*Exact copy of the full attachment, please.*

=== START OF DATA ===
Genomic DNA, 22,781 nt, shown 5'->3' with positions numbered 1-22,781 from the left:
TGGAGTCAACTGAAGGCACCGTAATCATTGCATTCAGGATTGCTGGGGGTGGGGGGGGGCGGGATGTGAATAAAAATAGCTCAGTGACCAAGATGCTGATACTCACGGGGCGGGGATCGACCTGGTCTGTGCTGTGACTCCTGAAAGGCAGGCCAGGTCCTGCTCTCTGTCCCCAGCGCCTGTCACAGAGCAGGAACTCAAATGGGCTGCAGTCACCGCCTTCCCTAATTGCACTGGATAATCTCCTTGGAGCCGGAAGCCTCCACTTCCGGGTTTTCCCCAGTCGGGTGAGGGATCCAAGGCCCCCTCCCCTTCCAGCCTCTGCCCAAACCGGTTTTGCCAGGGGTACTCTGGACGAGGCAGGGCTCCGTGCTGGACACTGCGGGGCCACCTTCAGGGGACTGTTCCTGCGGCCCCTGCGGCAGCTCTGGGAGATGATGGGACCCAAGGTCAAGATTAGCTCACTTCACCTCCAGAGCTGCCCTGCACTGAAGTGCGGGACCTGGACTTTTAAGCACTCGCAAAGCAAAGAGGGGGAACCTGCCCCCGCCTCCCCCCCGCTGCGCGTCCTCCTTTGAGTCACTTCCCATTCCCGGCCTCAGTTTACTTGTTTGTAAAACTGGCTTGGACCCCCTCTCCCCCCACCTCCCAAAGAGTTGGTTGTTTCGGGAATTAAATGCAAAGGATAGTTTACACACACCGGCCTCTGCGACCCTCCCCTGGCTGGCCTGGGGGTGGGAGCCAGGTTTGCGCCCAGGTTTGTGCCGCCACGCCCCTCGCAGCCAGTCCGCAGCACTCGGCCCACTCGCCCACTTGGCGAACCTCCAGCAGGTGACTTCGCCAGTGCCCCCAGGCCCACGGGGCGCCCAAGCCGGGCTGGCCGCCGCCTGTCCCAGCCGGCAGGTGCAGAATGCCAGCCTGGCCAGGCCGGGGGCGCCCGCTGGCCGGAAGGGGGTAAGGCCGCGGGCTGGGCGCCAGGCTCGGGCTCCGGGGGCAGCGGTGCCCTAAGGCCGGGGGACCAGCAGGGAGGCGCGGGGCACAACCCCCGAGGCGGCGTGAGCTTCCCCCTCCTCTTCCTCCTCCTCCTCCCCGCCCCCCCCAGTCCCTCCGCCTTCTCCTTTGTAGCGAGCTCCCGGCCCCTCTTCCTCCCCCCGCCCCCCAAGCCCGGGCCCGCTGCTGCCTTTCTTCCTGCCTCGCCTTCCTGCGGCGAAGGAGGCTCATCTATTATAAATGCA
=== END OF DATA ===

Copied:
Genomic DNA, 22,781 nt, shown 5'->3' with positions numbered 1-22,781 from the left:
TGGAGTCAACTGAAGGCACCGTAATCATTGCATTCAGGATTGCTGGGGGTGGGGGGGGGCGGGATGTGAATAAAAATAGCTCAGTGACCAAGATGCTGATACTCACGGGGCGGGGATCGACCTGGTCTGTGCTGTGACTCCTGAAAGGCAGGCCAGGTCCTGCTCTCTGTCCCCAGCGCCTGTCACAGAGCAGGAACTCAAATGGGCTGCAGTCACCGCCTTCCCTAATTGCACTGGATAATCTCCTTGGAGCCGGAAGCCTCCACTTCCGGGTTTTCCCCAGTCGGGTGAGGGATCCAAGGCCCCCTCCCCTTCCAGCCTCTGCCCAAACCGGTTTTGCCAGGGGTACTCTGGACGAGGCAGGGCTCCGTGCTGGACACTGCGGGGCCACCTTCAGGGGACTGTTCCTGCGGCCCCTGCGGCAGCTCTGGGAGATGATGGGACCCAAGGTCAAGATTAGCTCACTTCACCTCCAGAGCTGCCCTGCACTGAAGTGCGGGACCTGGACTTTTAAGCACTCGCAAAGCAAAGAGGGGGAACCTGCCCCCGCCTCCCCCCCGCTGCGCGTCCTCCTTTGAGTCACTTCCCATTCCCGGCCTCAGTTTACTTGTTTGTAAAACTGGCTTGGACCCCCTCTCCCCCCACCTCCCAAAGAGTTGGTTGTTTCGGGAATTAAATGCAAAGGATAGTTTACACACACCGGCCTCTGCGACCCTCCCCTGGCTGGCCTGGGGGTGGGAGCCAGGTTTGCGCCCAGGTTTGTGCCGCCACGCCCCTCGCAGCCAGTCCGCAGCACTCGGCCCACTCGCCCACTTGGCGAACCTCCAGCAGGTGACTTCGCCAGTGCCCCCAGGCCCACGGGGCGCCCAAGCCGGGCTGGCCGCCGCCTGTCCCAGCCGGCAGGTGCAGAATGCCAGCCTGGCCAGGCCGGGGGCGCCCGCTGGCCGGAAGGGGGTAAGGCCGCGGGCTGGGCGCCAGGCTCGGGCTCCGGGGGCAGCGGTGCCCTAAGGCCGGGGGACCAGCAGGGAGGCGCGGGGCACAACCCCCGAGGCGGCGTGAGCTTCCCCCTCCTCTTCCTCCTCCTCCTCCCCGCCCCCCCCAGTCCCTCCGCCTTCTCCTTTGTAGCGAGCTCCCGGCCCCTCTTCCTCCCCCCGCCCCCCAAGCCCGGGCCCGCTGCTGCCTTTCTTCCTGCCTCGCCTTCCTGCGGCGAAGGAGGCTCATCTATTATAAATGCA